Gender Equality

Discrimination in Bosnia and Herzegovina takes place not just on the familiar grounds of ethnicity and political opinion, but also on the basis of gender. The economic and political changes until 1991, coupled with the recent war have had a significant negative impact on the status of women in Bosnia and Herzegovina. Overall, women’s participation in political and public life has declined; their employment prospects have worsened; and more women are subject to domestic violence than before the war. In addition, although women are represented in the judiciary and other professional fields, their representation at senior positions is far from commensurate with their representation in the population.

In line with the Platform for Action, an agenda for women’s empowerment and requirements set out in the Madrid Peace Implementation Council document, OHR is committed to foster any strategic action to combating the discrimination in all its forms and to promoting gender equality both de jure and de facto.

With respect to gender mainstreaming, OHR has two primary roles, namely a co-ordination role, and a legislative review function.


The Office of the High Commissioner for Human Rights and the OSCE, among other agencies, are increasing activities aimed at strengthening and promoting gender equality. As a co-ordinator, OHR seeks to ensure information flow, effectiveness and sustainability of projects and develop comprehensive policy, whenever appropriate. In pursuing this goal the OHR has established the Gender Co-ordinating Group, whose members are other international organisations as well as some NGOs. In the course of this year the Group envisages to focus much more of its activities towards countering domestic violence and violence against women in general and to strengthen the institutional mechanisms pertinent to gender equality at all levels.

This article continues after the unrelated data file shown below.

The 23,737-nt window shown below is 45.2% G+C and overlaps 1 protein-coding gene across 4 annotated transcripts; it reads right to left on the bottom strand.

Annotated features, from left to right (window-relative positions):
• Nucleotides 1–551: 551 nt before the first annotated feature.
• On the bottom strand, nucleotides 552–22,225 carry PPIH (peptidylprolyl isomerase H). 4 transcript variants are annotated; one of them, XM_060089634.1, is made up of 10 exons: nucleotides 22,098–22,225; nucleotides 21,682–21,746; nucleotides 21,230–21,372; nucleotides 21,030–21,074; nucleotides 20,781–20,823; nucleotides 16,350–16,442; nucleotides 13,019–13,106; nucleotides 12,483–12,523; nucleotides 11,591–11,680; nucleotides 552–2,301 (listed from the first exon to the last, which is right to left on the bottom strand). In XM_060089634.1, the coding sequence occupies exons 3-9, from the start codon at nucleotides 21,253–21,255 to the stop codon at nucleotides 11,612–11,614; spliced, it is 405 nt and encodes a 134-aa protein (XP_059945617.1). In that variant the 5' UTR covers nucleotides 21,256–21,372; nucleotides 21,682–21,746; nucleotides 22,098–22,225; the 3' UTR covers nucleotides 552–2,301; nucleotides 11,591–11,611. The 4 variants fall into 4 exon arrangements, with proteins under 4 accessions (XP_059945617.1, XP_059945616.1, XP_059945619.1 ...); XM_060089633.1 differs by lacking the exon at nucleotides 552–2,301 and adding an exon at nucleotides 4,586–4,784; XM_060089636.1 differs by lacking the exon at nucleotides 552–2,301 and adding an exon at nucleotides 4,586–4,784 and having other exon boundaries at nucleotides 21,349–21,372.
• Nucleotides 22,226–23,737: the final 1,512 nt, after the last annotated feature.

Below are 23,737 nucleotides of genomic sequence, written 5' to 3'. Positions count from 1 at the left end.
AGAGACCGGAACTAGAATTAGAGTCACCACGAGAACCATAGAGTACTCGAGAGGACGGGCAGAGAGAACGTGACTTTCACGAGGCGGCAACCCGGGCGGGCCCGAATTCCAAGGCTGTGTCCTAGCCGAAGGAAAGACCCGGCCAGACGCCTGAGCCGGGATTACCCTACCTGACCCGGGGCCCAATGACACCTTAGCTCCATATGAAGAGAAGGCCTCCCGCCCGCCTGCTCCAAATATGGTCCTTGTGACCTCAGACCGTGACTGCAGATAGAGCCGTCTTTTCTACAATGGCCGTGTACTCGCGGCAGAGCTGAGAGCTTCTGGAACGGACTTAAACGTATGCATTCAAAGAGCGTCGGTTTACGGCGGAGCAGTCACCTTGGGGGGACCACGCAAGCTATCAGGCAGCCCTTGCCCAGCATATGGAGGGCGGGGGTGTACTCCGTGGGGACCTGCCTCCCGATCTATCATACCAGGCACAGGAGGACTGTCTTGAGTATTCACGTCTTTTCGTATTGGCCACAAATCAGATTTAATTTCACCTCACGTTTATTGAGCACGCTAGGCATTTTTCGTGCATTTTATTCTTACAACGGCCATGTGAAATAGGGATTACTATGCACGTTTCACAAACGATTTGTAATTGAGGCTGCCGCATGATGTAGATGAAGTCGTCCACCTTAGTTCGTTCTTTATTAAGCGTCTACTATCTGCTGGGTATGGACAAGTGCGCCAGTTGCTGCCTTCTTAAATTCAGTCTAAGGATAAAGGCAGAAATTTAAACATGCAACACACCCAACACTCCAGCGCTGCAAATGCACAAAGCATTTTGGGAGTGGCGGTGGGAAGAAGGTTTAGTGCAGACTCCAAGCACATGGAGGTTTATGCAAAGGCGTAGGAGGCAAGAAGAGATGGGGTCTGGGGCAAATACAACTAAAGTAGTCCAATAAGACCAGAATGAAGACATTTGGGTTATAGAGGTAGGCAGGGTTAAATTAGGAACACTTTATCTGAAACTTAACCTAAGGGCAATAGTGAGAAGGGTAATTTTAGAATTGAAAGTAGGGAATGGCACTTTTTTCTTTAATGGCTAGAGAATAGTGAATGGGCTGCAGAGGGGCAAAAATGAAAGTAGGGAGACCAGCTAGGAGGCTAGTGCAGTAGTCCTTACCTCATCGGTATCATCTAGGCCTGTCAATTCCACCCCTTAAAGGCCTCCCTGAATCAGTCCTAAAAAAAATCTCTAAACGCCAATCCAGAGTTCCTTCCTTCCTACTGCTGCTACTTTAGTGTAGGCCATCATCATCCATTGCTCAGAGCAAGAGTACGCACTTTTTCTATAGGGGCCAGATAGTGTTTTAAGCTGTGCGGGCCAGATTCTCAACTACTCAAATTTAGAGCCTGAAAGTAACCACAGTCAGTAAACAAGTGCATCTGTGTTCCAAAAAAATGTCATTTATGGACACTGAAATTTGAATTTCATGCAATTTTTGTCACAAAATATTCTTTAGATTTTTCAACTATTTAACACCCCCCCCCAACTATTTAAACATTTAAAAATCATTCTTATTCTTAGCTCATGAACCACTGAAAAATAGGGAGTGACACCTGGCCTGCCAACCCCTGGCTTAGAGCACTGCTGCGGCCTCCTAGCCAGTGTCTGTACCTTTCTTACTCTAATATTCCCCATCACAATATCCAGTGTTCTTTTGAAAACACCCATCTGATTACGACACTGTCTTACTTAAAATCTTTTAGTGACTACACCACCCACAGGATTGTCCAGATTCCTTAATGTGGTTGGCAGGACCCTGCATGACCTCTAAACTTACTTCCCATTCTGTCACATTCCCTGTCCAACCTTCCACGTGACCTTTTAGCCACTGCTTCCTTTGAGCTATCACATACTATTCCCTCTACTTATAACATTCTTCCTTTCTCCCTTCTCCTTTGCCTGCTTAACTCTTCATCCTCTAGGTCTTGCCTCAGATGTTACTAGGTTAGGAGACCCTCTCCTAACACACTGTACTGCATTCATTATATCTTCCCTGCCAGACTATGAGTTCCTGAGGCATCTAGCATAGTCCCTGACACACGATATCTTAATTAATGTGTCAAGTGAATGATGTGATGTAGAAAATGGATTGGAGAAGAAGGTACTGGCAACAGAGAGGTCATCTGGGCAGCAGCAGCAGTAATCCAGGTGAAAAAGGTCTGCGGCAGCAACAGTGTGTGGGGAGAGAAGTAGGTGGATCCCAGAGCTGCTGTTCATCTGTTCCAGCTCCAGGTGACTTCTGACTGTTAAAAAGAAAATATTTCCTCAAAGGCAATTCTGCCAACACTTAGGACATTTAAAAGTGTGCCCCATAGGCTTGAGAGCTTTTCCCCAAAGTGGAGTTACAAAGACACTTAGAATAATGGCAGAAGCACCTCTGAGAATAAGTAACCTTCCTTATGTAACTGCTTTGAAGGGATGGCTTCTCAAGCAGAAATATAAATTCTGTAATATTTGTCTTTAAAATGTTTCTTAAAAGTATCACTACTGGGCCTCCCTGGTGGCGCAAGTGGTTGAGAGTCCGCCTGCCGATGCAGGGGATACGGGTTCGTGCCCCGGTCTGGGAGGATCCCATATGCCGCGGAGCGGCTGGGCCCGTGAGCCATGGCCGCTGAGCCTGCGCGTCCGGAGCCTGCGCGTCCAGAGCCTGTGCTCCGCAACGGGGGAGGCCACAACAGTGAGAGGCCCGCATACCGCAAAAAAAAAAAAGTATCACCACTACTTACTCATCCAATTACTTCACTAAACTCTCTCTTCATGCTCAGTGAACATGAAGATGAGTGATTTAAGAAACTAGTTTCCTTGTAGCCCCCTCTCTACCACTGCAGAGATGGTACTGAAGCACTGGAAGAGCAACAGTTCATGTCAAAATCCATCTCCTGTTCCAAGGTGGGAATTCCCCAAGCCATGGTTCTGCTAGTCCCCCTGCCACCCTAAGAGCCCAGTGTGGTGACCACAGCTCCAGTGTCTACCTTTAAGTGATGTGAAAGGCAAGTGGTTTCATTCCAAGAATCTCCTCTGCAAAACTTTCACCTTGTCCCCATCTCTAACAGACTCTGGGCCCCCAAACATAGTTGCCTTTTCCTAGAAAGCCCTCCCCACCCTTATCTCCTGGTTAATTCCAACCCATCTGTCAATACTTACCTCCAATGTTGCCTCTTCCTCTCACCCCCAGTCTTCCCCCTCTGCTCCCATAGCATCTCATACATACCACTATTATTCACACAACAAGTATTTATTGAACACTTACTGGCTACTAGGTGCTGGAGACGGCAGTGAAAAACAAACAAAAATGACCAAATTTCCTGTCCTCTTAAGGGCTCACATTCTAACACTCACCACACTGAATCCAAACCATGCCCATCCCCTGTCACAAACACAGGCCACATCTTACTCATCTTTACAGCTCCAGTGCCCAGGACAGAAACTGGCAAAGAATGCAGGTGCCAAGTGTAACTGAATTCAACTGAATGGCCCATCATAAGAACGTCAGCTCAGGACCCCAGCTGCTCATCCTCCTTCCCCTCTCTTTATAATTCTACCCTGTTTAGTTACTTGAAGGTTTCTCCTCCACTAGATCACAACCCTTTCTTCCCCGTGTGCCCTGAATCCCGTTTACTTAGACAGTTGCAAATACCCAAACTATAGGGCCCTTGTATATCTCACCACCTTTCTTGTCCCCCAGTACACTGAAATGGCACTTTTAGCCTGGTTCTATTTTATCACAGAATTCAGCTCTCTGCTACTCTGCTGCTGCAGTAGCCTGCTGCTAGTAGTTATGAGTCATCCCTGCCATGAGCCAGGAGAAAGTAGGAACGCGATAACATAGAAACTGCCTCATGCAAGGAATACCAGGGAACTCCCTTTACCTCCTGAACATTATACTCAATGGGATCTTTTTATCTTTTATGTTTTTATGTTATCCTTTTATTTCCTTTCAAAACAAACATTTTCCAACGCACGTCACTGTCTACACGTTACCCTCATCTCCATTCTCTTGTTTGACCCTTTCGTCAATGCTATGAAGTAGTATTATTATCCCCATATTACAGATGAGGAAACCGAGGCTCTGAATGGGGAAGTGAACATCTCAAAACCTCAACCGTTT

Legislative Review:

The OHR is also involved in legislative review to ensure that the gender equality principle is incorporated into domestic legislation. In pursuing this objective, OHR, in cooperation with OHCHR and other agencies, has undertaken the necessary legal measures to harmonise and strengthen the current criminal legislation in both entities in order to improve protection of victims of domestic violence and ensure adequate prosecution of offenders. Notwithstanding the improvement in this particular area, further action is still needed to ensure ex-officio prosecution of offenders of domestic violence even for offences incurring minor bodily injuries. This might be an efficient deterrent to combating the violence.

Gender Mainstreaming Activities:

  • Women’s participation in political process of the region – To date, gender equality in politics has made a breakthrough with greater participation of women in the political arena. Thanks to quota regulations in the electoral law in the last elections in BiH, the representation of women in the BiH State Parliament reached 26%, as compared with 2% in 1996.
  • Gender Equality Commissions, at both entity and state level, have been established. The one at the state level is the Gender Unit of the Ministry of European Integration.